Peer-to-peer (P2P) insurance, also known as social insurance or person-to-person insurance, is spreading through Europe and could arrive in the U.S. by the end of 2015. These insurance networks group members together with people they know or with people who have similar risk profiles. This allows policyholders to make informed decisions about their insurance spending and potentially get money back.
P2P insurance is used for auto, health, homeowners and personal-liability insurance, and even legal expenses, in several European countries. In the U.S., the concept of sharing the cost of insurance premiums or deductibles is new to many, but it has the potential to change how people protect themselves and their assets.
What is peer-to-peer insurance?
Traditional insurance pools everyone together, paying little attention to how safe or healthy you are compared to everyone else. P2P insurance puts you in a much smaller group, which limits risk. P2P coverage groups can be comprised of people you know or strangers with similar policies and risks.
The money contributed by group members pays for the claims. Limiting the members of the group allows you to eliminate the high costs of insuring people who are more likely to file a claim. If there are no claims or only a small portion of the money is used, group members receive money back or roll it over into next year's coverage.
Brigitte Madrian, a behavioral economist at Harvard University, thinks social insurance will limit risky behavior. In an article interview with CNBC, she explains how: If your insurance cost will increase or you'll get less money back because a friend on your network files a claim, you're likely to encourage that friend to act responsibly. Madrian believes this peer pressure will ultimately discourage risk-taking and could lead to lower insurance premiums.
How's it working in Europe?
The approach to P2P insurance depends on the company. Some companies collect insurance premiums directly and use that money to pay claims; others require members to pay their own private insurance premiums but create a social network to help cover deductible costs.
InsPeer, in France, offers a Web-based service that groups friends, family members or like-minded policyholders based on similar social profiles. InsPeer offers the service for auto, motorcycle and homeowners insurance policies. Members keep and pay for their current insurance policy, but they help pay the deductible for group members if needed. InsPeer members further reduce their risk by choosing how much money they will contribute to each group member. This service is particularly helpful for people with low-premium plans, which usually have high deductibles.
InsPeer is free if your group never files a claim. In the case of a claim, the company keeps a percentage of the money you collect from your network.
Friendsurance, a popular social insurance company in Germany, offers household, personal-liability and legal-expense coverage. Policyholders pay their premiums directly to Friendsurance. The company is an independent broker that works with about 60 insurance providers, according to its website. Friendsurance policyholders are grouped with other people who have similar types of insurance, rather than friends or family. A portion of the policyholder's premium is used to pay for the insurance, and the rest is put into a "cash-back pool" for the group.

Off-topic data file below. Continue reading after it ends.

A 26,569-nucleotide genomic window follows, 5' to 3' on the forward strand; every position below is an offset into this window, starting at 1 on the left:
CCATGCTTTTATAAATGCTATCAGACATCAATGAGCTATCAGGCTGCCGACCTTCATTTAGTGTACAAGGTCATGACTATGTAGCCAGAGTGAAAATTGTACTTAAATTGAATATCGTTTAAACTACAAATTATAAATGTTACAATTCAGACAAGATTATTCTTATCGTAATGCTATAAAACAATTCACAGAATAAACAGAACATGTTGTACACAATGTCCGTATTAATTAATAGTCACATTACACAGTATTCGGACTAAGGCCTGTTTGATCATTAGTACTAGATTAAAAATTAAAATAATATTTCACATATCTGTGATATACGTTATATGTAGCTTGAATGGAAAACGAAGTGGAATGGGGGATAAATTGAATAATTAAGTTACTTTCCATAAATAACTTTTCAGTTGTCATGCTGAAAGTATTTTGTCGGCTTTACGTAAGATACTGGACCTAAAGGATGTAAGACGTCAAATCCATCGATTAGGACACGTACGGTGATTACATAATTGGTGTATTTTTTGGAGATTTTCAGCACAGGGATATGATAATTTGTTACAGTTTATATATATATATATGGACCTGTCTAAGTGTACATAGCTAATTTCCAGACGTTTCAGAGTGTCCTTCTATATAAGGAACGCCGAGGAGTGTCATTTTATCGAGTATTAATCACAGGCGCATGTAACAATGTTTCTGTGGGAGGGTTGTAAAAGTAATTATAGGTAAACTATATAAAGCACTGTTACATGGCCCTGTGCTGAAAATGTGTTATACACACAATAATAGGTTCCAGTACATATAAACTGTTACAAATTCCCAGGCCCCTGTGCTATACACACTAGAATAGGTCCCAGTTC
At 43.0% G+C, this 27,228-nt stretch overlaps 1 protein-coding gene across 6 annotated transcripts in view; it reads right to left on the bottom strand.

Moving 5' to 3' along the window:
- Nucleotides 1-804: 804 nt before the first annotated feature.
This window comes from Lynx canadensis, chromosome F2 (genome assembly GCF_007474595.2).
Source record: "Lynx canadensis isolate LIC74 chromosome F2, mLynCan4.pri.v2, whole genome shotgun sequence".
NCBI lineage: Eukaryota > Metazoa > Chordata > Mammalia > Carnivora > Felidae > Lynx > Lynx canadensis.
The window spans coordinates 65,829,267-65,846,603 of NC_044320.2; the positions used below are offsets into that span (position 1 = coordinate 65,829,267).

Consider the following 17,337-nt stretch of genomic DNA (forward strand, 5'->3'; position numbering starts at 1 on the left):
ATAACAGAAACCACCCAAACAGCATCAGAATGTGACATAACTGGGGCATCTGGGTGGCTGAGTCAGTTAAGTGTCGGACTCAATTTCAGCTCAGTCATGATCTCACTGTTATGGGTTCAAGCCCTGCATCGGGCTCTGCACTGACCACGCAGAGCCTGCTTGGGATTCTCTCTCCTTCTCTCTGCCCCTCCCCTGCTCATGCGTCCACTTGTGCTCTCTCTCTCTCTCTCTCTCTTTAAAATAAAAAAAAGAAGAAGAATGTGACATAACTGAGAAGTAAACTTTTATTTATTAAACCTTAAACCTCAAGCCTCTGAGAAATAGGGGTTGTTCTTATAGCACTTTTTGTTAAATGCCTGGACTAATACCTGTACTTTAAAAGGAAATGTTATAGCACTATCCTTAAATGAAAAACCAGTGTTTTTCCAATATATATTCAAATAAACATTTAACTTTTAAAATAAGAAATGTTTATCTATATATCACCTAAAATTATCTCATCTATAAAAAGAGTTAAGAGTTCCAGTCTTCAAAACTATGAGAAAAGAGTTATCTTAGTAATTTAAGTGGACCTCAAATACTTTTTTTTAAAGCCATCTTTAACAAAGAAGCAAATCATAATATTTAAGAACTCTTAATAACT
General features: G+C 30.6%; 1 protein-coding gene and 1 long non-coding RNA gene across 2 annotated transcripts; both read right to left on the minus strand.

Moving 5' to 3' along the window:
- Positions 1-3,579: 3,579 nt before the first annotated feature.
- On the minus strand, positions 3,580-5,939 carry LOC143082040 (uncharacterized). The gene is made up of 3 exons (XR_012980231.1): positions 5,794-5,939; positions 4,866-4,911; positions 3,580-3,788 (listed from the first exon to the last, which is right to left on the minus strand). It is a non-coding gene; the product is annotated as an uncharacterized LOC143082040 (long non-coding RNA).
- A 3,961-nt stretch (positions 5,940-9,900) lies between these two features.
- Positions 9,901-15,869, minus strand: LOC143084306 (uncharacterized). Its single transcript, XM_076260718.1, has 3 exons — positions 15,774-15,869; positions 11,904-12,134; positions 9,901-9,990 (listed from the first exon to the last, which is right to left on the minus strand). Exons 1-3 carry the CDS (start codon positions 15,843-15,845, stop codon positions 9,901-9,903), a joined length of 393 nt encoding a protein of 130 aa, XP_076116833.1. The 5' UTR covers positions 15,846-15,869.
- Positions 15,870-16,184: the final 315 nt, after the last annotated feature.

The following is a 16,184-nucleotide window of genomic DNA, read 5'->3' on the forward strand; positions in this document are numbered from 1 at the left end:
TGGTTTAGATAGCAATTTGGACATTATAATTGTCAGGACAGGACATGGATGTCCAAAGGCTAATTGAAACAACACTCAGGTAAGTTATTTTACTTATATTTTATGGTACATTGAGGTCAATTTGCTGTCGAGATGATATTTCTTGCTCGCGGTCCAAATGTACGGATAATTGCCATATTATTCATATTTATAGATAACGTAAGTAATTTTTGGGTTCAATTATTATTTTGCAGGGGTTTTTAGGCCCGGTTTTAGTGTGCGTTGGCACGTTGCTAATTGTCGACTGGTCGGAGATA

This pool pays small claims and deductible amounts. Whatever's left in the pool at the end of the year is divided among the members. According to Friendsurance, 80 percent of the company's customers receive money back.
Guevara, in the U.K., allows members to join a public group based on a car insurance quote or form a private invite-only group with friends with which they feel comfortable sharing insurance risk. Premiums are paid directly to a Guevara group pool, which is used to pay claims. Instead of giving members cash back, any unused funds roll over into next year's coverage.
What will social insurance do for my rates?
Insurance rates are determined by how risky insurance companies think it is to cover you, based mostly on demographics, location, lifestyle and history. Shrinking the pool of people you're compared to lets you prove you're not a high risk. The fewer claims your group has, the less money you'll spend with peer-to-peer insurance.
The goal of social insurance is to give people more control over potential insurance costs, cover deductibles, encourage safe behavior and lower rates. As P2P insurance companies in Europe continue to mature, other markets will assess it as a viable option for policyholders.
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For 2015, the penalty calculation is the greater of a) 2% of your household income that is above the tax return filing threshold for your filing status, or b) your family's flat dollar amount which is $325 per adult and $162.50 per child, limited to a family maximum of $975. The maximum penalty for an individual is $2,595. The maximum penalty for a family of five or more is $12,974.
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